The Oxford English Dictionary (OED) announced on their blog that "sonic screwdriver" will be added to the OED as part of the June update.Read More
Over Twitter earlier today, the Oxford English Dictionary announced that Scooby Snacks are finally where they belong: in the dictionary. The definition shows that the OED recognizes Scooby Snack as both the actual dog treats enjoyed by Scooby, and the large, multi-tiered sandwiches devoured by Scooby, Shaggy, and others under the influence of "drinking, smoking, or drug use."Read More
Last week, the Oxford Dictionaries twitter account made a pretty dismissive joke about feminism when anthropologist Michael Oman-Reagan expressed concerns over the usage example "rabid feminist" in the Oxford Dictionary of English's entry for "rabid."Read More
Anthropologist Michael Oman-Reagan has been tweeting screenshots of usage examples from the Oxford Dictionary of English that he feels perpetuate sexist biases.Read More
Oxford Dictionaries made history on Monday by announcing that the word which they believe best personifies the collective experience of English-speakers in 2015 was not a word at all. Instead, "Face With Tears of Joy" emoji has been selected as the word of the year. Behold it above, in all its terrifying glory.Read More
Hey, Oxford buddy... you okay?
Hey, Oxford. Glad you could make it. But I'm sorry, I invited you here under false pretenses. This isn't a cat cafe, as I'm sure you've figured out. But I want to talk about those words you just added today.Read More
In the spring, at the end of the day, you should smell like broadband?
Since 2007, Oxford University Press has removed the names of at least 30 plants and animals from its Junior Dictionary in favor of modern words like "broadband" or "cut-and-paste"; and although these changes might reflect the inevitable evolution of the English language, Margaret Atwood is concerned that omitting the natural world from children's vocabularies will have dire consequences.Read More
neckbeard, n.: (informal) growth of hair on a man’s neck, especially when regarded as indicative of poor grooming…
Like it or lump it, the English language is constantly evolving to reflect the people that speak it--and unfortunately, those people needed a catch-all term for unsolicited male condescension. The Oxford Dictionary has released a list of new additions to their online edition, so congratulations, "mansplain," "douchebag," "fandom" and friends! You're officially in the big leagues now!Read More
Back in the day we used to call 'em GPOYs. That day was only about eight months ago, though.
The word just came down from Oxford Dictionaries -- the Word of the Year, that is! (See what we did there?) And if you like complaining about things, then you're in for a treat, because the word they've chosen is "selfie." Cue incessant whining about the downfall of modern society at the hands of our self-absorbed teenage population.Read More
"Man, I wish 'phubbing' was a real word." WISH GRANTED. Maybe.
In a recent interview with Wordability, Senior Editor at Oxford Dictionaries Fiona McPherson shed some light on words that are "on the radar" for possible future inclusion in the OED. While a serious discussion about the word "bacne" is kind of hilarious, every English teacher you've ever had just felt a great disturbance in the Force.Read More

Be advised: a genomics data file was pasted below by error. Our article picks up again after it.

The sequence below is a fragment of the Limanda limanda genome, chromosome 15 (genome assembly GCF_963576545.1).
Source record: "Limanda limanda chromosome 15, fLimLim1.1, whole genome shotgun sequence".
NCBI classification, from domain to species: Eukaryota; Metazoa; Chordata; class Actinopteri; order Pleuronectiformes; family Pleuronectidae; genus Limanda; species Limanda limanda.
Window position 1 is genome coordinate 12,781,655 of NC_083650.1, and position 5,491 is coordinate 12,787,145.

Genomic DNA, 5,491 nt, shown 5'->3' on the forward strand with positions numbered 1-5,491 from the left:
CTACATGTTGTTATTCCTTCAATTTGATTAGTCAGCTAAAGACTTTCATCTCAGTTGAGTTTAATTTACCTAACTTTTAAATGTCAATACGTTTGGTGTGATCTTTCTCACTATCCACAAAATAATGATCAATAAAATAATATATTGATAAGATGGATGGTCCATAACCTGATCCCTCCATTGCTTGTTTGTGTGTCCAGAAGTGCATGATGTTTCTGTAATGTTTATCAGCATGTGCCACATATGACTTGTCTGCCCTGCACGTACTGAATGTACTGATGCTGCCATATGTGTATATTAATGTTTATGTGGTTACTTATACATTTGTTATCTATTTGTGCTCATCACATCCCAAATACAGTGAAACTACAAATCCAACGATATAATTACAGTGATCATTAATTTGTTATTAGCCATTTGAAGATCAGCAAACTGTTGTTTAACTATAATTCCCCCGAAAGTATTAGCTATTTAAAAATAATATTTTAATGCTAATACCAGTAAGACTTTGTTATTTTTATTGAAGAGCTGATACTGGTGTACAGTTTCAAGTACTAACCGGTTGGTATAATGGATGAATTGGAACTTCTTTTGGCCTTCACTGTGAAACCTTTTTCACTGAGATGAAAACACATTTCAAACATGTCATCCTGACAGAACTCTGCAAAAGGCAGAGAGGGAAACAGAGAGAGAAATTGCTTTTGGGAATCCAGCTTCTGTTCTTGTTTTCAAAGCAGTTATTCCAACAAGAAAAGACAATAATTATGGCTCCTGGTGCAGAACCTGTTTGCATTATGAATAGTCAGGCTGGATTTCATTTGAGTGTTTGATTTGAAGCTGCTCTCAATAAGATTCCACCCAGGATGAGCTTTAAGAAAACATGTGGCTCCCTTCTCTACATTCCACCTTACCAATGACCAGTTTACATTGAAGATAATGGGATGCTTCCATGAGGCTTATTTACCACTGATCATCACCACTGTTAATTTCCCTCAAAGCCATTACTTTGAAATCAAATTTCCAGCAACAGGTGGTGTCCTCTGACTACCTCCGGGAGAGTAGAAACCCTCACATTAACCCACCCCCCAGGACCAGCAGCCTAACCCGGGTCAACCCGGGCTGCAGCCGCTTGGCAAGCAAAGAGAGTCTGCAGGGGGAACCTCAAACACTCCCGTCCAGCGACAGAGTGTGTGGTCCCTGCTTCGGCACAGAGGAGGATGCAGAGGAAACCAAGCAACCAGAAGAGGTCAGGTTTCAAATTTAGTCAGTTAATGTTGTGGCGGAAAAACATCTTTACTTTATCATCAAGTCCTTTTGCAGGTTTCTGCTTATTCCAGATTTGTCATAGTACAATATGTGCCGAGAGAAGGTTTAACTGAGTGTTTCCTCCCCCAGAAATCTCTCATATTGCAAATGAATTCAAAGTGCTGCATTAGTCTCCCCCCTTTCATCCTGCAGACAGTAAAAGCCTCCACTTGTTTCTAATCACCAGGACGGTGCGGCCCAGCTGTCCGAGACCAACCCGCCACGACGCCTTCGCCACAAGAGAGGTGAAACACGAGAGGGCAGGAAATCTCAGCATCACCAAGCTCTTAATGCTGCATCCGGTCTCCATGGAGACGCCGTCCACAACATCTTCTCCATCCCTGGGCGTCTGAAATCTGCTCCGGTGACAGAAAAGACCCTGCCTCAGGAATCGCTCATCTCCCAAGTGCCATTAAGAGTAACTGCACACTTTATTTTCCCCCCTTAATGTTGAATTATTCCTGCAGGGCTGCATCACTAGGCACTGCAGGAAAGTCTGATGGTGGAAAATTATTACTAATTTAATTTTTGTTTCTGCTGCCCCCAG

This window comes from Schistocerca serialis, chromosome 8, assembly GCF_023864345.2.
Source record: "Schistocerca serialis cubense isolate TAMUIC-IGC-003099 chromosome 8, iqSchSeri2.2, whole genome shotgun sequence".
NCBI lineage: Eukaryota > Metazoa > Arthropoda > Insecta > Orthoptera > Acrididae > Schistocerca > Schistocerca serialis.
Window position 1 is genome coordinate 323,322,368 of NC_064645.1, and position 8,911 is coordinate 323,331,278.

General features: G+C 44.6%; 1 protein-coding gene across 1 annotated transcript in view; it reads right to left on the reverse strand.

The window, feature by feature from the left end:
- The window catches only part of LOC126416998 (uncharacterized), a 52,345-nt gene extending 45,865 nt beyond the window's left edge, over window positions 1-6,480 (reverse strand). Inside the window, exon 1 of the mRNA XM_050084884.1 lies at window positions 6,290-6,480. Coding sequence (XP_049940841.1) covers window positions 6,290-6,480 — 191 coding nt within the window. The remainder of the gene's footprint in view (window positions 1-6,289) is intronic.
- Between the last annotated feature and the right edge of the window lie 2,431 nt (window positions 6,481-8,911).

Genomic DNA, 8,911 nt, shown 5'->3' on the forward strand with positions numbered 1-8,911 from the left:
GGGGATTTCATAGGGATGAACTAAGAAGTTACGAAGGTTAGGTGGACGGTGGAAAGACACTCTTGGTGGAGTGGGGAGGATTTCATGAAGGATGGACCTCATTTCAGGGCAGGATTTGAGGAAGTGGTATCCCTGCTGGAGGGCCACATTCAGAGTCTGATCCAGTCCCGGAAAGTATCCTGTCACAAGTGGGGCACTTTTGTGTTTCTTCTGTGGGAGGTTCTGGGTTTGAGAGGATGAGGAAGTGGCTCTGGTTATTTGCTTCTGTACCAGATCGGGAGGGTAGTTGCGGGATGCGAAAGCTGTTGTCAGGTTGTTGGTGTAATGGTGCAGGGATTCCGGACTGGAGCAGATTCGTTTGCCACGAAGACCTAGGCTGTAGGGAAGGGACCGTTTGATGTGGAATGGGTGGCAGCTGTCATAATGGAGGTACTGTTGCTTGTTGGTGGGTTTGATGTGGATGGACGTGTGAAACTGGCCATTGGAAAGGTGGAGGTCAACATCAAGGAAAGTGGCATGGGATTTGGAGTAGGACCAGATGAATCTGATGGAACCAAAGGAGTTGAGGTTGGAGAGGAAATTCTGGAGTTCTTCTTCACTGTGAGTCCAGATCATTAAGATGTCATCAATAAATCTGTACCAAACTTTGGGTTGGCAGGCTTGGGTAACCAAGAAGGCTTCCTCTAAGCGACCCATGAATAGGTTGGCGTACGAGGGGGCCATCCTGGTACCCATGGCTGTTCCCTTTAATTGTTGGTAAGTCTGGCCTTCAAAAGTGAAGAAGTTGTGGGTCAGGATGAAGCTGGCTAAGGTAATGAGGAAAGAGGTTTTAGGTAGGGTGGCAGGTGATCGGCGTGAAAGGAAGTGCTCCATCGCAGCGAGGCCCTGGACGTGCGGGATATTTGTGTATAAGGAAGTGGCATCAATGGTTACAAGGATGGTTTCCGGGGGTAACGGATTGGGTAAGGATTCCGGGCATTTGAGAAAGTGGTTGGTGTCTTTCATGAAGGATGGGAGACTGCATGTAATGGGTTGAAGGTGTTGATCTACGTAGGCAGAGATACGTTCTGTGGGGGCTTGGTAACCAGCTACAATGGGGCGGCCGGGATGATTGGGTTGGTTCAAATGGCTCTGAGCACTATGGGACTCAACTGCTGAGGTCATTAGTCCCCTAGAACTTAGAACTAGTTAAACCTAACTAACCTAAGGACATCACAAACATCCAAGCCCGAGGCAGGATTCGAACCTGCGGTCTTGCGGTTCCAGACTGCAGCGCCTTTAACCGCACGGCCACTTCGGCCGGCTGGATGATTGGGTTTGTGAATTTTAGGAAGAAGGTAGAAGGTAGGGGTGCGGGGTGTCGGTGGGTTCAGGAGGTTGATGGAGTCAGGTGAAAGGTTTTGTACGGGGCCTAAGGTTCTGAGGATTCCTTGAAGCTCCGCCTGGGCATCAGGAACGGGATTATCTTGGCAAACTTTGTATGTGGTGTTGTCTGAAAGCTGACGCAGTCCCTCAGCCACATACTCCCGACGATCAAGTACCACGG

Elsewhere on the internet
The official definition for "twerk" seems flawed, so we've decided to help the OED.
The Oxford English Dictionary defines "twerk" as a verb meaning to "dance to popular music in a sexually provocative manner involving thrusting hip movements and a low, squatting stance." Geekosystem defines the inclusion of "twerk" in the OED as a stupid waste of time, but if you're going to do it, do it right. Let's fix that definition.Read More
and let it be known
The word "Geekery" has been added to the Oxford English Dictionary, along with the words "Tweet" (the digital kind), "e-reader", and "dad dancing".
Find out how these new entries break rules and redefine culture under the cut.Read More
For A More Civilized Age
Imagine What You'll Know Tomorrow
The Oxford Dictionaries Online have debuted a list of new words that now merit official definition. Following the recent trend in additions to the dictionary many of the words on the new list have their roots in technology or social media. Among the newly included is ZOMG: meaning "oh my God, especially on electronic message boards as a sarcastic comment on an inexperienced or overenthusiastic poster."Other additions to the dictionary that are well known to internet users include: infographic, cyber monday, lifehack, network neutrality, overshare, paperless, social graph, twittersphere, permalink, and unfollow. But for those who are newbs to these words, grab your lappy and head over to the Oxford Dictionaries Online where you can read the full list. (Oxford Dictionaries via Mashable) Read More
Things We Saw Today
In a move that will surely be heralded by at least someone as a sign of the decline of modern civilization and/or the English language, the Oxford English Dictionary (OED) has added the graphic symbol for a heart. Now, should we write that as "<3" or "♥"? The entry in the OED, which is about as close to a complete authority on the English language as you can get, lists the word with "heart" as a verb meaning "to love." Of course, "<3" is not the only modern term being added to the venerable OED. The Daily Mail reports that such entries include:
wags (as in 'wives and girlfriends') and muffin top ('a protuberance of flesh above the waistband of a tight pair of trousers'. [...] 'tinfoil hat' – a reference to a type of headwear believed by some to protect the wearer from mind control or surveillance – and 'scrunchy', an adjective describing a wrinkled appearance.This is still the first time that a purely graphic symbol has been added to the OED. (The Daily Mail via The Village Voice) Read More